2 mins

We’re getting there – a return to the old normal (or at least a more normal new normal). Nevertheless, yet another change in protocols can also create new challenges for your practice. People are also getting weary of anti-COVID-19 measures and becoming complacent, with a visible wafer-thin edge between willingness and frustration. But as well as being the most difficult, we know the last mile is also the most important, so here are our tips to help get through these (hopefully) final stages.

House rules

House rules, rules of conduct, or general terms and conditions may be more for a swimming pool, but setting rules and expectations for your practice can be invaluable. Rules create clarity for pet owners, visitors, and your staff. Start with the basic rules and government advice, and add specific additions to your practice. For example, define when owners should arrive for their appointment or how they should make payments. Once you have your rules, consider publishing them on your website or Facebook page to help customers find them.

Communicate (and then communicate again)

You will probably find yourself thinking, “doesn’t everyone know it by now?” when you see an owner get too close to staff without a facemask. But you can’t blame anyone; forgetting things is human. Instead, view this as a lesson in the importance of regularly communicating. For example, when making an appointment, start setting expectations. Send e-mail or text messages on the day of an appointment containing information such as when to arrive, mask requirements, and how to pay. It can be tempting to think that you are over-communicating, but owners will soon flow more efficiently through your practice. It’s the art of repeating and, of course: better safe than sorry!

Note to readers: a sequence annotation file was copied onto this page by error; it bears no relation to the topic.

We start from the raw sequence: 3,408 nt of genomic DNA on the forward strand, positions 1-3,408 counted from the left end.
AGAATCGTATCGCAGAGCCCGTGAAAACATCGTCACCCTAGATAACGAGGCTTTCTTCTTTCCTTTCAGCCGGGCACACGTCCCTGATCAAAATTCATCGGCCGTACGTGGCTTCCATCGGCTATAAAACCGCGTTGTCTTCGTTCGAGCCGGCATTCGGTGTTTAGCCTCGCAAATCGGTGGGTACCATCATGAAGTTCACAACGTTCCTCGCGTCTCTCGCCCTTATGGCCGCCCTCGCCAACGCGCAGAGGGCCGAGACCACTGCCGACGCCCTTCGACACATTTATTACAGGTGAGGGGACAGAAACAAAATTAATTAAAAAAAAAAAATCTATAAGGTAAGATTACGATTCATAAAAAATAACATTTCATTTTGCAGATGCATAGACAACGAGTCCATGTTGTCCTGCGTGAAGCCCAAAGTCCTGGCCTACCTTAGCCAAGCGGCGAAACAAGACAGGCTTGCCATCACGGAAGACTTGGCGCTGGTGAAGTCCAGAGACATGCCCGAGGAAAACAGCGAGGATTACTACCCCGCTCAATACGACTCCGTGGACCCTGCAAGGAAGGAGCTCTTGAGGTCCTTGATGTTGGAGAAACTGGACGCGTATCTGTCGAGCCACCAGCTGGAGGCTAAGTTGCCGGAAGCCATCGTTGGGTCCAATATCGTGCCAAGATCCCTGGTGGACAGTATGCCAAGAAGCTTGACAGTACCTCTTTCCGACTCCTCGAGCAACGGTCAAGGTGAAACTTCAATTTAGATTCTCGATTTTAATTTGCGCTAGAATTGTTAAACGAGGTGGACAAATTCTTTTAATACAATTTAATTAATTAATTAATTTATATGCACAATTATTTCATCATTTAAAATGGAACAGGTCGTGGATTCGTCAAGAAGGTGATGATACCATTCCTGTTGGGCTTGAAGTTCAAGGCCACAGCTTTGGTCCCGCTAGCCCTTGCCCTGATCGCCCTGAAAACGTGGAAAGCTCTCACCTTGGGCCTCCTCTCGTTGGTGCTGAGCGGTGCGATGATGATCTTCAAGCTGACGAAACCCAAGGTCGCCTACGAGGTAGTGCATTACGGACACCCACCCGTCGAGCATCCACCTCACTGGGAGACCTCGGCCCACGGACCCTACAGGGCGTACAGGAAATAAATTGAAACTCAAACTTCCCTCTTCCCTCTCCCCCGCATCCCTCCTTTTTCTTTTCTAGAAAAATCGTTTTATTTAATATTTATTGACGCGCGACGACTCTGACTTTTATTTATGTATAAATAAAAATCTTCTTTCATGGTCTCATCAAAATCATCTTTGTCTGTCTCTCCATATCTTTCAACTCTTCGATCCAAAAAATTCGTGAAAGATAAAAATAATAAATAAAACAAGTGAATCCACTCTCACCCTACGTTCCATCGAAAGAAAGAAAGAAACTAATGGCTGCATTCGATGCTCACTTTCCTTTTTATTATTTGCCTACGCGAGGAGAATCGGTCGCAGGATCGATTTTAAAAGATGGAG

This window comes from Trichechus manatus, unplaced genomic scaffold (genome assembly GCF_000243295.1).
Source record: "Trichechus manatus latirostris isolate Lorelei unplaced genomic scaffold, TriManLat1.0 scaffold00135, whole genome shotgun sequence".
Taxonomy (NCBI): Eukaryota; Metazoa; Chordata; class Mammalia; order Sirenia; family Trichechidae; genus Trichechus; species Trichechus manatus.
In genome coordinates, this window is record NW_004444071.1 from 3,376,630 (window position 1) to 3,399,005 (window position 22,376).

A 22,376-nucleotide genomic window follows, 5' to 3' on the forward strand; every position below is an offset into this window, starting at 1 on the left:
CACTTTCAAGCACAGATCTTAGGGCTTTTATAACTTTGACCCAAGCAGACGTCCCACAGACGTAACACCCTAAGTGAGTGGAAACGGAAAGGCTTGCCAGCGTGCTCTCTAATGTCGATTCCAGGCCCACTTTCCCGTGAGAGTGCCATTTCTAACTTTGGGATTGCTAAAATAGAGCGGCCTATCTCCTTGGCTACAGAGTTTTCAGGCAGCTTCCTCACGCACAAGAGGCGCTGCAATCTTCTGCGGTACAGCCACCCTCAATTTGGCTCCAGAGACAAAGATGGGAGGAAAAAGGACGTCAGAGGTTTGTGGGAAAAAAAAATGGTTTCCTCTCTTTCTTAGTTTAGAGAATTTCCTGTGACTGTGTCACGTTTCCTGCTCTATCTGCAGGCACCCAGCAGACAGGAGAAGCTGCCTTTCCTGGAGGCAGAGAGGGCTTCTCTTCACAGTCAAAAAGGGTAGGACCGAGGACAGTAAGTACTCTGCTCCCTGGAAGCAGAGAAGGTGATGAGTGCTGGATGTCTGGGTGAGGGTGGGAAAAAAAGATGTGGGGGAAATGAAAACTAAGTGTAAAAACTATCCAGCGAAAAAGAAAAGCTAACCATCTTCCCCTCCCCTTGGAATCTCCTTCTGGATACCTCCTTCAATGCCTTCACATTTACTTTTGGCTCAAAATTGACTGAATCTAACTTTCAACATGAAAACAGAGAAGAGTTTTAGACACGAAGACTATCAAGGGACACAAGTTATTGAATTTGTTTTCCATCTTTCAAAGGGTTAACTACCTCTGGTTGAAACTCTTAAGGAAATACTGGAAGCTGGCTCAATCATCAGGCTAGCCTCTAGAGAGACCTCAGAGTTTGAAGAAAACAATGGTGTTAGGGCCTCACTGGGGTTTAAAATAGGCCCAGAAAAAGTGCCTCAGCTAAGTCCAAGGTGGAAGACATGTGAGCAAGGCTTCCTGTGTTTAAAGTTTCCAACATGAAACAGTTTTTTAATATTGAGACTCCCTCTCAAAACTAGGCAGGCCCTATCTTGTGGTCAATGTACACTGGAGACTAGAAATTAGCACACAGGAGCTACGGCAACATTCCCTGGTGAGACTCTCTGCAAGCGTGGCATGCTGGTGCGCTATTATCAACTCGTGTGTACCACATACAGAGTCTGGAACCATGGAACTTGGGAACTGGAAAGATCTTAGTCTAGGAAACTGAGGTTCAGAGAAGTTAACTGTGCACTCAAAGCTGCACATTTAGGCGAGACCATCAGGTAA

Stay consistent

Nothing is more confusing when something is allowed on one occasion but not the next. We see this in pets all the time – if a dog is allowed on the sofa one time but not another, they don’t know what is expected of them. The willingness is there, but because there is no consistency, the message is confusing. Try to be as consistent as you can in your practice; for example, ensure that staff and all visitors wear a face mask for the duration of their time in your practice.

Keep everyone informed

Most confusion in practices arises from a lack of or unclear communication. For example, if appointments are backing up, to control the number of people in the waiting room, ask customers to (continue to) wait in their car. Informing in time prevents annoyance, discussions and keeps people safe.

Not everyone will be satisfied

Unfortunately, not every customer will be satisfied. Some customers will be dissatisfied even before they arrive at your practice. Various factors can play a role in this, such as stress or disagreeing with the safety measures. Sometimes this may cause you to lose a pet owner, but the safety of colleagues and other pet owners is always paramount. If you lose a customer, try to learn from the experience and adapt your house rules and processes.

 

Hopefully, the above tips inspire you to look back and draw on your experience over the last year or so. Before you know it, we’ll be back to normal.

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